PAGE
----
Sometimes masses do not select the best choices in a formal manner, although they do pick the best in a democratic way.

    Nevertheless, PHP allows you to code fast and clean and get the job done. And you can always go grab your C++ compiler and create a module.

  17. I voted .NET, I love the .NET MVC extension.

    php is fine it’s just there really is a lot of horrible code out there in php. Even wordpress’ code is not up to really high standards. vBulletin’s code is how php should be done.

    Also Not sure if you know but you can’t submit under ie7.

  18. I learnt C (the structured one not OO C++) as my uni course. Got the basics of programming from there. So, when the time came to choose a server side language for web development PHP was the best for me. I think – the community and users(programmers in case of PHP) keep things alive in current internet world. You can see from the current poll result – PHP is still the most popular and will remain as the most popular server side langauge. It has a big community which is sharing minded so it will become more and more powerful and rich.

  19. If you like OOP, ASP.NET is the way to go. I used to like PHP before I learned .NET. It’s really about rapid development, not elegance of rendered code. Debbie downer, woh woh…

  20. @simon what do you mean by “do JS on the server side”? If you mean dynamically create JS on the serverside… why? The only time I’ve had interaction with JS and server-side was by sending a dynamic ID to a JS function: something trivial in .NET like doWork(MyDotNetId.ClientId.ToString());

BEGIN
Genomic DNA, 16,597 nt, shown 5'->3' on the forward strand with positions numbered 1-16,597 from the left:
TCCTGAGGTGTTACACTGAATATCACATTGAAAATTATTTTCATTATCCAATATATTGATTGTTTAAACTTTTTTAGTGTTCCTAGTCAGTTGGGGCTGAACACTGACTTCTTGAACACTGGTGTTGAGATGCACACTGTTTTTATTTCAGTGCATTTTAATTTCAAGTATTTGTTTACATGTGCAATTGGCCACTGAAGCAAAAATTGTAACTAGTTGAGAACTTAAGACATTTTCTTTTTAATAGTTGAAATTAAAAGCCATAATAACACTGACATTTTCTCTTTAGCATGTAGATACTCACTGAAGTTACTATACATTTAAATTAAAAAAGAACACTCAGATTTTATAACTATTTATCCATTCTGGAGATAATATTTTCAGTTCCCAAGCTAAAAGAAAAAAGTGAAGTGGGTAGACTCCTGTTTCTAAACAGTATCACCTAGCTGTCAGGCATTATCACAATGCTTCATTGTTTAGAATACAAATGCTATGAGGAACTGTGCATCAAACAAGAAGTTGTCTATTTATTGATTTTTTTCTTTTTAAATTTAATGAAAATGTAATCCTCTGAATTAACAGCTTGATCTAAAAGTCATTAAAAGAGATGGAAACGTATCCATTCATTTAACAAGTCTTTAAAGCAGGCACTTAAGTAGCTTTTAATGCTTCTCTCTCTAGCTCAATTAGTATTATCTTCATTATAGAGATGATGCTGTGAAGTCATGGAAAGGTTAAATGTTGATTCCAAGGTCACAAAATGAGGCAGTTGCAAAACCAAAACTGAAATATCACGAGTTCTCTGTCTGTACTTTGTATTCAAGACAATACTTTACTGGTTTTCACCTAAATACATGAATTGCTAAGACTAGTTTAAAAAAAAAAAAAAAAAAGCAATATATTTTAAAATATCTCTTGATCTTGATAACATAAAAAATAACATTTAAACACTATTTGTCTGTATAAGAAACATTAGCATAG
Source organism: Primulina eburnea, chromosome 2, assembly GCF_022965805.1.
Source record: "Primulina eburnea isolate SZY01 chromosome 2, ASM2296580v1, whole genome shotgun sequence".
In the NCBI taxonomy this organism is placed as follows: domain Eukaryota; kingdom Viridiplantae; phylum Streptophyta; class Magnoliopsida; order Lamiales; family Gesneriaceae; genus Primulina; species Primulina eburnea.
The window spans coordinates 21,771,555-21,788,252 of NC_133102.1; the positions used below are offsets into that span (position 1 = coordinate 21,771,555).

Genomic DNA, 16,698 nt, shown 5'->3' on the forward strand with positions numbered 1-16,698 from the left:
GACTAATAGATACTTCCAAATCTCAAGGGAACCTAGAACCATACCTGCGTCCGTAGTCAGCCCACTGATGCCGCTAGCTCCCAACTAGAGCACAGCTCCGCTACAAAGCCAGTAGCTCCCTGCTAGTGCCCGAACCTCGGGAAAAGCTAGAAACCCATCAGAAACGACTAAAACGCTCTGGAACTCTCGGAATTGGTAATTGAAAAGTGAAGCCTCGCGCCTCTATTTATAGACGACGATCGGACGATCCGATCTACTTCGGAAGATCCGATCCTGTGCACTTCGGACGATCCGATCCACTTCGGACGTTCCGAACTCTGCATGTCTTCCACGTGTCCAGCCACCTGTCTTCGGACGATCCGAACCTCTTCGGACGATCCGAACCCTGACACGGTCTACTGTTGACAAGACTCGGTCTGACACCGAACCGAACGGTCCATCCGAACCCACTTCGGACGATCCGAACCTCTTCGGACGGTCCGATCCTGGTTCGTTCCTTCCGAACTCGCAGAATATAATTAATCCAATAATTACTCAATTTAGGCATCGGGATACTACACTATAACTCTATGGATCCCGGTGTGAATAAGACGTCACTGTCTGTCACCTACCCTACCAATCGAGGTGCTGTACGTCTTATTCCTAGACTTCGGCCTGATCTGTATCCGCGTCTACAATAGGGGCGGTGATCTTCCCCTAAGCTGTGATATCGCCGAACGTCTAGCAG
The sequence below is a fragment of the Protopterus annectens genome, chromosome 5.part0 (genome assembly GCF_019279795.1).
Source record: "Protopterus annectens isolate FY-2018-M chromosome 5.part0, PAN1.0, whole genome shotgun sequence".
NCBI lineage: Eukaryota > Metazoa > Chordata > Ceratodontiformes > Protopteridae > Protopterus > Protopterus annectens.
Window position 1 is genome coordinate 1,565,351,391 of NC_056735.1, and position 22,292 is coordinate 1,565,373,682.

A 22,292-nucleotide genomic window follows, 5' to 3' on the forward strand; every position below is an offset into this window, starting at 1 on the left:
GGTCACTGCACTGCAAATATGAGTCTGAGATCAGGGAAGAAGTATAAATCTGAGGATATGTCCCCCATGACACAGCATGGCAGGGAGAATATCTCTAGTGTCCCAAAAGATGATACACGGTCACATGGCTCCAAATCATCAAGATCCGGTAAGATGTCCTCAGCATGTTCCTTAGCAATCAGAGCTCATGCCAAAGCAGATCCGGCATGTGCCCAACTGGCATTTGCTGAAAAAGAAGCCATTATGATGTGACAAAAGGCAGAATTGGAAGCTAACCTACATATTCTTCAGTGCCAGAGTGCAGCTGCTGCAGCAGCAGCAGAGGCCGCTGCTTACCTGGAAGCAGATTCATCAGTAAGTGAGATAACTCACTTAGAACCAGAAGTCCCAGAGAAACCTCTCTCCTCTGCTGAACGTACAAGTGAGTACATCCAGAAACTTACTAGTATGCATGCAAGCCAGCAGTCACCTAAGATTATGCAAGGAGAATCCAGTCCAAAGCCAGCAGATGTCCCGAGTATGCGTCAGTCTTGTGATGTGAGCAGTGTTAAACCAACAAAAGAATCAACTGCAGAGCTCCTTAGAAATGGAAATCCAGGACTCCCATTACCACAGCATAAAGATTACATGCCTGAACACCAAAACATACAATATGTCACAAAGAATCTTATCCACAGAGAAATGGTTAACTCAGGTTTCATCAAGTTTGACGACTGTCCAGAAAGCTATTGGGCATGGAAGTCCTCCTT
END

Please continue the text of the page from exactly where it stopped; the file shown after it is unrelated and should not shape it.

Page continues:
21. simon

    @mark: I really mean write serverside code (models, rendering-code) in JS. with something like http://helma.org it’s a breeze. You trivially use all java-libraries (yes, java) in your javascript code. if you use rhino, as helma does.

    I don’t do code-generation (anymore) :D And I never felt comfortable with MS technologies.

  22. @Mark: I believe some use JS as the primary server-side language, although I have no idea how that works….

  23. simon

    @david: you should really check that out. there are several options for having JS on the server. email me if you want to know how. i don’t want to advertise here :)

  24. I love php…it’s simple, free, and best of all, it just works.

    PHP is popular because it doesn’t cost money and because it is simple to learn. It’s better to take a bite full before you take a mouthful, I’d say it’s the prime language to learn first. As long as you are also learning proper programming basics, such as variables, arrays, expressions, functions, etc.

    I want to learn Java/C++ badly, I am majoring in computer science and very hungry for knowledge. Pain is but the enforcer of success and I will have it.

    I decided hand coding page by page (how I used to do) was a big pain, so I decided to look for an easier way to do it. Thus I ran into php and learned how to use the “require” function to include pages. PHP lightens your work load significantly and there is a huge community behind it, obviously I dig it but I can’t say it beats the other languages.

    I think PHP is a better choice for server-side development than JS, although I want to learn JS for client-side stuff. From my taking, JavaScript is more or less used to enhance web pages. PHP/ASP/Insert other SS language here pull the wagon and thus create functionality for what would otherwise be a stale website.

  25. PHP is my preferred server side language although i started with ASP .net before php .In my opinion,asp is made for lazy programmers . you just have to drag and drop shit from the toolbox and voila whereas php you have complete control over your code and design .:)Also, ASP lacks resources on the internet as compared to PHP . However i have to admit one thing,it was a bit difficult to debug and write php syntax at the beginning .

  26. Node.js has become my favorite recently because of the heavy web traffic it can bear on little resources and because JavaScript has the highest adoption of any language on the web.